Certainty 4: Your crop is always in top condition

By supporting the plant and greenhouse balances and not disrupting them, you prevent imbalances, both in the long and short term. By applying, among other things, a stable temperature/light ratio (RTR) and by managing the plant load, the plant itself finds the right balance between generative and vegetative development. The plant remains healthy and robust, develops regularly, does not get stressed, and can always do what it does best: grow and bloom. This results in sound production and quality.

Certainty 5: You never lag behind the facts

Because the cultivation process is controlled according to the laws of plant physiology and physics, you know in advance what to do if, for example, the weather changes. We call this proactive or anticipatory management. You take the necessary measures on time, and you will not be faced with unpleasant surprises. It is not without reason that the proverb says: “Prevention is better than cure”.

Certainty 6: You learn quickly

With Plant Empowerment, you work based on reliable data, such as sensor measurements and objective crop observations. Of course, you need the necessary knowledge, insight, and some experience. But that is much faster than with traditional cultivation methods. You can easily exchange data and knowledge with other growers and advisors when working according to the Digital Growing method with Plant Empowerment and the uniform monitoring protocol. This quickly makes you an expert and valued grower or advisor.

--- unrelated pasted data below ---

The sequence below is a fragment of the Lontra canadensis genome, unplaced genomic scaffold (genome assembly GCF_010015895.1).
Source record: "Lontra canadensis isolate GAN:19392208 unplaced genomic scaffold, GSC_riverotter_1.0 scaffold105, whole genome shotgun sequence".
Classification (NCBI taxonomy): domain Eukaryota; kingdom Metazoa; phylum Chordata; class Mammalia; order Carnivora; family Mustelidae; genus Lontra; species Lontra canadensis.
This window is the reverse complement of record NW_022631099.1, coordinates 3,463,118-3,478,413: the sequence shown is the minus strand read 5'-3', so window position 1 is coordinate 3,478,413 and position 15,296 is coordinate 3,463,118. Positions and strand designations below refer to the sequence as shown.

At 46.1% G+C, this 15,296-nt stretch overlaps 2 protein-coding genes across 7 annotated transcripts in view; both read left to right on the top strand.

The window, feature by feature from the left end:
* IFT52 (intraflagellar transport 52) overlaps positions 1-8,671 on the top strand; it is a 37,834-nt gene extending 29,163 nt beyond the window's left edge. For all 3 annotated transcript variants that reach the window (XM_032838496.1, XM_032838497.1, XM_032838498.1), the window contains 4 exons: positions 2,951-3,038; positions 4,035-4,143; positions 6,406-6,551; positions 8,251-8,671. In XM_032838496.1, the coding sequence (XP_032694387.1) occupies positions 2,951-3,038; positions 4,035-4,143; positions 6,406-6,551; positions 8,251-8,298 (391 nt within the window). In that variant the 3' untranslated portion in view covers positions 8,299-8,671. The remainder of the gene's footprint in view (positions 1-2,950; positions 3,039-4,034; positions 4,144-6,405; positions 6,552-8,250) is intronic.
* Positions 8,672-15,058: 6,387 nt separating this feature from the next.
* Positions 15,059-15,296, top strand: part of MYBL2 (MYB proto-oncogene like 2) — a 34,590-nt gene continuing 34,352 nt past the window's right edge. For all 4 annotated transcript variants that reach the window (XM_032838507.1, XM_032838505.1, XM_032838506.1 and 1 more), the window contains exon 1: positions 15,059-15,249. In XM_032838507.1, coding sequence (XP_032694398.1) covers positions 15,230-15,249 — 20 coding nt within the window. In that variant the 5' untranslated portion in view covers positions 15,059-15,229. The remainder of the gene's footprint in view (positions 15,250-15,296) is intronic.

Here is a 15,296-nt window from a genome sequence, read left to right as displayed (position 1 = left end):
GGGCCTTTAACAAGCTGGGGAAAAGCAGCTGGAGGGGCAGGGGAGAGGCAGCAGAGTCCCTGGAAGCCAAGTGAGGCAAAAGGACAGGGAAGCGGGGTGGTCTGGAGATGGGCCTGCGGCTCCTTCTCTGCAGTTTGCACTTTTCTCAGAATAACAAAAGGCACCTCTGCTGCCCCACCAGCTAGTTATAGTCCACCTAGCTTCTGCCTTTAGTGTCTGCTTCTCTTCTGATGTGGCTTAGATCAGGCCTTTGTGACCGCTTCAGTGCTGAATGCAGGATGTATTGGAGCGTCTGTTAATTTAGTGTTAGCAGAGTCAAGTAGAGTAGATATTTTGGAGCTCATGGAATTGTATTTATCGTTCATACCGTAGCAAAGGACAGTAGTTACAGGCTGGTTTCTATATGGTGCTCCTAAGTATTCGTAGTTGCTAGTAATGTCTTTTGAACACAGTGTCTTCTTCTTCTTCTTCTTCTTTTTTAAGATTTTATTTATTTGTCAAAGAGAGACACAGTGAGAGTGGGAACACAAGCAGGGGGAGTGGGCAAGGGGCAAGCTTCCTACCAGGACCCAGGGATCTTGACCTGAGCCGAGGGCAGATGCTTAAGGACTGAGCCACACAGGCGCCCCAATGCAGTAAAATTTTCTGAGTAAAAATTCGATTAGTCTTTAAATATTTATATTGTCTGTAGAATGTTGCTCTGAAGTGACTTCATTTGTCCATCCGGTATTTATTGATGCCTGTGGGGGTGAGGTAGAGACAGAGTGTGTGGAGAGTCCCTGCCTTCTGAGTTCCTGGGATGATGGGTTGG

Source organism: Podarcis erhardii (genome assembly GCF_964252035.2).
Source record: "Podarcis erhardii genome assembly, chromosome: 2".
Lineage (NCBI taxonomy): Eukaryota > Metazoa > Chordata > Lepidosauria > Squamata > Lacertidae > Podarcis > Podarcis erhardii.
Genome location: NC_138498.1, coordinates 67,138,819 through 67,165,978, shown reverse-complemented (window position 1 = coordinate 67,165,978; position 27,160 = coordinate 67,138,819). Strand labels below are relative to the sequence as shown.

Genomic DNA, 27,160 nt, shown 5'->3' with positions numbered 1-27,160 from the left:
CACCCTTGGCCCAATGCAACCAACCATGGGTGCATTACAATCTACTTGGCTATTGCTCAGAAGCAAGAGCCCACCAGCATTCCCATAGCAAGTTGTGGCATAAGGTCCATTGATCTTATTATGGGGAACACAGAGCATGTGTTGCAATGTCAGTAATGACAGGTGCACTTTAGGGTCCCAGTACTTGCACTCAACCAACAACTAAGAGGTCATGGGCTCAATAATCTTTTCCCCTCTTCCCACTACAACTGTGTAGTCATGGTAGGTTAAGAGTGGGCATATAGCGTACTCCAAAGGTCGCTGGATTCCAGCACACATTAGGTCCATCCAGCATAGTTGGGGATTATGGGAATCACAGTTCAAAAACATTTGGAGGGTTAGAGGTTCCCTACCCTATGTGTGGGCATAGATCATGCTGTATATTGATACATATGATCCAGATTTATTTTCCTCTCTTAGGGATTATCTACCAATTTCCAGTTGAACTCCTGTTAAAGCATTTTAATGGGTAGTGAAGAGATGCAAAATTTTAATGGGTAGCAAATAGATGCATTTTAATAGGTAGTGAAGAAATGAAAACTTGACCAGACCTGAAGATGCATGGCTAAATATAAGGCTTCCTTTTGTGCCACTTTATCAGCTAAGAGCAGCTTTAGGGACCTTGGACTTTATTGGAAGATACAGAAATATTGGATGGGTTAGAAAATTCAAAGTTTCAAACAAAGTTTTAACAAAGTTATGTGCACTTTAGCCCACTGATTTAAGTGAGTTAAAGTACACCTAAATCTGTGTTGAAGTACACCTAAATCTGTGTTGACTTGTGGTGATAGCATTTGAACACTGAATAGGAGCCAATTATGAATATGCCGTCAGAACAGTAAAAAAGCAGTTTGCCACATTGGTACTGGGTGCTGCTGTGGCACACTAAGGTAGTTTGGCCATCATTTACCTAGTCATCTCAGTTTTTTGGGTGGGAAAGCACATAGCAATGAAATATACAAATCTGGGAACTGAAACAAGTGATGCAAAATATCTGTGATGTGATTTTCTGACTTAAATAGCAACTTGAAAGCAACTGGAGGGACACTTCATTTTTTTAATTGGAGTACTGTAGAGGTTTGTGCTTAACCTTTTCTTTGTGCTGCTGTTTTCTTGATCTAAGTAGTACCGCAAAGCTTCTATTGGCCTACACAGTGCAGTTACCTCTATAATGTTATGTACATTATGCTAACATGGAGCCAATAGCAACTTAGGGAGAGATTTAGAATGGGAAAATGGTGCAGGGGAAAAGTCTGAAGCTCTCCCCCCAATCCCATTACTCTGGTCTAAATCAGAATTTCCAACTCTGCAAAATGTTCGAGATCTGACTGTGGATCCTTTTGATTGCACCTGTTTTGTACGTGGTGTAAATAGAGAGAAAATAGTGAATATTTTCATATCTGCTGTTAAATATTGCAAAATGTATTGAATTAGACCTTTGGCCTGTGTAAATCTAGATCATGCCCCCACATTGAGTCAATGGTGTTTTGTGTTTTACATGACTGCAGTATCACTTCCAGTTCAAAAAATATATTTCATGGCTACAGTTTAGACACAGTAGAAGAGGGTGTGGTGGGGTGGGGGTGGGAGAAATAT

Certainty 7: You innovate faster and more efficiently

Because you know what the plant needs for good growth and development, you can also determine where the greenhouse, installations, etc., can be further improved. After all, technology is not a goal in itself but only a means. This gives direction and priority to the innovation process and protects you from unprofitable investments in expensive installations you do not need. Moreover, you do not have to learn to grow again and again. That saves a lot of time and money.

Do you dare to take a first step towards more certainty?
The above list is certainly not complete, but the conclusion is clear that, on balance, Plant Empowerment offers much more certainty than traditional methods. More than 15 years of experience in research and practice have proven this. The much faster learning curve is also excellent news for novice growers.
Do you dare to take the first step towards greater cultivation security and returns? You could do this by studying the books on Plant Empowerment, the basic principles, and Digital Growing. For more information and to order the books, go to the books section.
Like many other growers, you will discover that growing can be very different, more straightforward and even better. Your plants will certainly reward you for it.

By J.O. Voogt,
Copyrights: PlantPhysiLogics Consultancy.

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Digital and Autonomous Growing with AI or PI?

By J.O. Voogt  February 2024

In the past, the common idea in horticulture was that successfully growing vegetables and flowers was mainly a matter of green fingers and experience. And, of course, also a touch of entrepreneurship. That old idea seems to have been turned upside down in recent years. It is now Intelligent Computer Algorithms, Artificial Intelligence, Enforced Learning, and Digital Twins that are setting the tone.